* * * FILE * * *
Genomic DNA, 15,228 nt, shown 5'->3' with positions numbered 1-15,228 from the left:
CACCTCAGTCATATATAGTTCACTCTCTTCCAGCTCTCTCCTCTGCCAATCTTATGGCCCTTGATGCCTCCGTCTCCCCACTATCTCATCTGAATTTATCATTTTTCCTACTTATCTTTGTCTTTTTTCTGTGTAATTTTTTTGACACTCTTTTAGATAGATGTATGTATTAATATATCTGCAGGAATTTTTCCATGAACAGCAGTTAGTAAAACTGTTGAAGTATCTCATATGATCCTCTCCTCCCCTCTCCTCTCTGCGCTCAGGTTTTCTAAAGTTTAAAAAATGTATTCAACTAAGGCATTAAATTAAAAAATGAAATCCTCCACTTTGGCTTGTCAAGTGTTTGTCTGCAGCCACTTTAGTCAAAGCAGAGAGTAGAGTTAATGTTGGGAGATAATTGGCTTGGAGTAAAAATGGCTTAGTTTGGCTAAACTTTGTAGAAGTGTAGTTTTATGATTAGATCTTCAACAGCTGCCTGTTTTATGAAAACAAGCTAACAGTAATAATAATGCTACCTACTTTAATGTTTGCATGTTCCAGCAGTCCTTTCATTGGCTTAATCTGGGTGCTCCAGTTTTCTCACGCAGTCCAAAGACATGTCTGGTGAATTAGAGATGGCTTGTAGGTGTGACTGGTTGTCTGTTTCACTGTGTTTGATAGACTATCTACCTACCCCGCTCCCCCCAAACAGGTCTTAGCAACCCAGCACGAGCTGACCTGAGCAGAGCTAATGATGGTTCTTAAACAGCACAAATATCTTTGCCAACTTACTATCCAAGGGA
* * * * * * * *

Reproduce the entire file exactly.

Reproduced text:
Genomic DNA, 15,228 nt, shown 5'->3' with positions numbered 1-15,228 from the left:
CACCTCAGTCATATATAGTTCACTCTCTTCCAGCTCTCTCCTCTGCCAATCTTATGGCCCTTGATGCCTCCGTCTCCCCACTATCTCATCTGAATTTATCATTTTTCCTACTTATCTTTGTCTTTTTTCTGTGTAATTTTTTTGACACTCTTTTAGATAGATGTATGTATTAATATATCTGCAGGAATTTTTCCATGAACAGCAGTTAGTAAAACTGTTGAAGTATCTCATATGATCCTCTCCTCCCCTCTCCTCTCTGCGCTCAGGTTTTCTAAAGTTTAAAAAATGTATTCAACTAAGGCATTAAATTAAAAAATGAAATCCTCCACTTTGGCTTGTCAAGTGTTTGTCTGCAGCCACTTTAGTCAAAGCAGAGAGTAGAGTTAATGTTGGGAGATAATTGGCTTGGAGTAAAAATGGCTTAGTTTGGCTAAACTTTGTAGAAGTGTAGTTTTATGATTAGATCTTCAACAGCTGCCTGTTTTATGAAAACAAGCTAACAGTAATAATAATGCTACCTACTTTAATGTTTGCATGTTCCAGCAGTCCTTTCATTGGCTTAATCTGGGTGCTCCAGTTTTCTCACGCAGTCCAAAGACATGTCTGGTGAATTAGAGATGGCTTGTAGGTGTGACTGGTTGTCTGTTTCACTGTGTTTGATAGACTATCTACCTACCCCGCTCCCCCCAAACAGGTCTTAGCAACCCAGCACGAGCTGACCTGAGCAGAGCTAATGATGGTTCTTAAACAGCACAAATATCTTTGCCAACTTACTATCCAAGGGA